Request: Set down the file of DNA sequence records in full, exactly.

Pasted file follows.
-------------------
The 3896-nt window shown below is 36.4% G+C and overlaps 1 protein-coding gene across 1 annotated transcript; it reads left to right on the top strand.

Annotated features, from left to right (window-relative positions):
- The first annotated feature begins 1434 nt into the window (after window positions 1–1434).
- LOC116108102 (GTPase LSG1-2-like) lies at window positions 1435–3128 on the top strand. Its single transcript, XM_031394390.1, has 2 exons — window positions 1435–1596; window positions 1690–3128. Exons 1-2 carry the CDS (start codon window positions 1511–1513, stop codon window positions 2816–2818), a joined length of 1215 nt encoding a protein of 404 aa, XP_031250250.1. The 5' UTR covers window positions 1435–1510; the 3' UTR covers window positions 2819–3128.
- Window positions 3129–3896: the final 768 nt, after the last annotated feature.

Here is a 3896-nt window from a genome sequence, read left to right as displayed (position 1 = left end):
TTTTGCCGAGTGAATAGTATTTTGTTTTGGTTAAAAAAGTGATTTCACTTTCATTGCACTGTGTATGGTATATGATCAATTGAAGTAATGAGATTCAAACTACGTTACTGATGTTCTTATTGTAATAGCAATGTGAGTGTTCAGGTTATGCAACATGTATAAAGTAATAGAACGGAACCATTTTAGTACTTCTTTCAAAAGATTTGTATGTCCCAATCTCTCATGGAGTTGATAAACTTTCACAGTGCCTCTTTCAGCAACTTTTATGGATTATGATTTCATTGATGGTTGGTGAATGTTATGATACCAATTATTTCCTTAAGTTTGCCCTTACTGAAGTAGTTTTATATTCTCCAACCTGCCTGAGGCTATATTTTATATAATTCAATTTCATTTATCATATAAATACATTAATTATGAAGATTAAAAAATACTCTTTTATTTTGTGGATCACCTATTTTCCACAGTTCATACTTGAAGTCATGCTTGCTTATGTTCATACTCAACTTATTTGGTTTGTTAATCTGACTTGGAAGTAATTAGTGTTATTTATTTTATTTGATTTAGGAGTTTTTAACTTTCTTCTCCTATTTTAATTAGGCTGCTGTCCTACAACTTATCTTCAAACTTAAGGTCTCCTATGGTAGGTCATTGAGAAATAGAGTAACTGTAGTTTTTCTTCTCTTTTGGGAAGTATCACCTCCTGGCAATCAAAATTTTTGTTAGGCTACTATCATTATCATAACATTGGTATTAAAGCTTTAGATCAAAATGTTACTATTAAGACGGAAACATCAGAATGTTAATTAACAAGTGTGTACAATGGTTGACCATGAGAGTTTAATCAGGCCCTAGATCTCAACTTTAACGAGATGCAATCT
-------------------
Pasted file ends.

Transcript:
The 3896-nt window shown below is 36.4% G+C and overlaps 1 protein-coding gene across 1 annotated transcript; it reads left to right on the top strand.

Annotated features, from left to right (window-relative positions):
- The first annotated feature begins 1434 nt into the window (after window positions 1–1434).
- LOC116108102 (GTPase LSG1-2-like) lies at window positions 1435–3128 on the top strand. Its single transcript, XM_031394390.1, has 2 exons — window positions 1435–1596; window positions 1690–3128. Exons 1-2 carry the CDS (start codon window positions 1511–1513, stop codon window positions 2816–2818), a joined length of 1215 nt encoding a protein of 404 aa, XP_031250250.1. The 5' UTR covers window positions 1435–1510; the 3' UTR covers window positions 2819–3128.
- Window positions 3129–3896: the final 768 nt, after the last annotated feature.

Here is a 3896-nt window from a genome sequence, read left to right as displayed (position 1 = left end):
TTTTGCCGAGTGAATAGTATTTTGTTTTGGTTAAAAAAGTGATTTCACTTTCATTGCACTGTGTATGGTATATGATCAATTGAAGTAATGAGATTCAAACTACGTTACTGATGTTCTTATTGTAATAGCAATGTGAGTGTTCAGGTTATGCAACATGTATAAAGTAATAGAACGGAACCATTTTAGTACTTCTTTCAAAAGATTTGTATGTCCCAATCTCTCATGGAGTTGATAAACTTTCACAGTGCCTCTTTCAGCAACTTTTATGGATTATGATTTCATTGATGGTTGGTGAATGTTATGATACCAATTATTTCCTTAAGTTTGCCCTTACTGAAGTAGTTTTATATTCTCCAACCTGCCTGAGGCTATATTTTATATAATTCAATTTCATTTATCATATAAATACATTAATTATGAAGATTAAAAAATACTCTTTTATTTTGTGGATCACCTATTTTCCACAGTTCATACTTGAAGTCATGCTTGCTTATGTTCATACTCAACTTATTTGGTTTGTTAATCTGACTTGGAAGTAATTAGTGTTATTTATTTTATTTGATTTAGGAGTTTTTAACTTTCTTCTCCTATTTTAATTAGGCTGCTGTCCTACAACTTATCTTCAAACTTAAGGTCTCCTATGGTAGGTCATTGAGAAATAGAGTAACTGTAGTTTTTCTTCTCTTTTGGGAAGTATCACCTCCTGGCAATCAAAATTTTTGTTAGGCTACTATCATTATCATAACATTGGTATTAAAGCTTTAGATCAAAATGTTACTATTAAGACGGAAACATCAGAATGTTAATTAACAAGTGTGTACAATGGTTGACCATGAGAGTTTAATCAGGCCCTAGATCTCAACTTTAACGAGATGCAATCT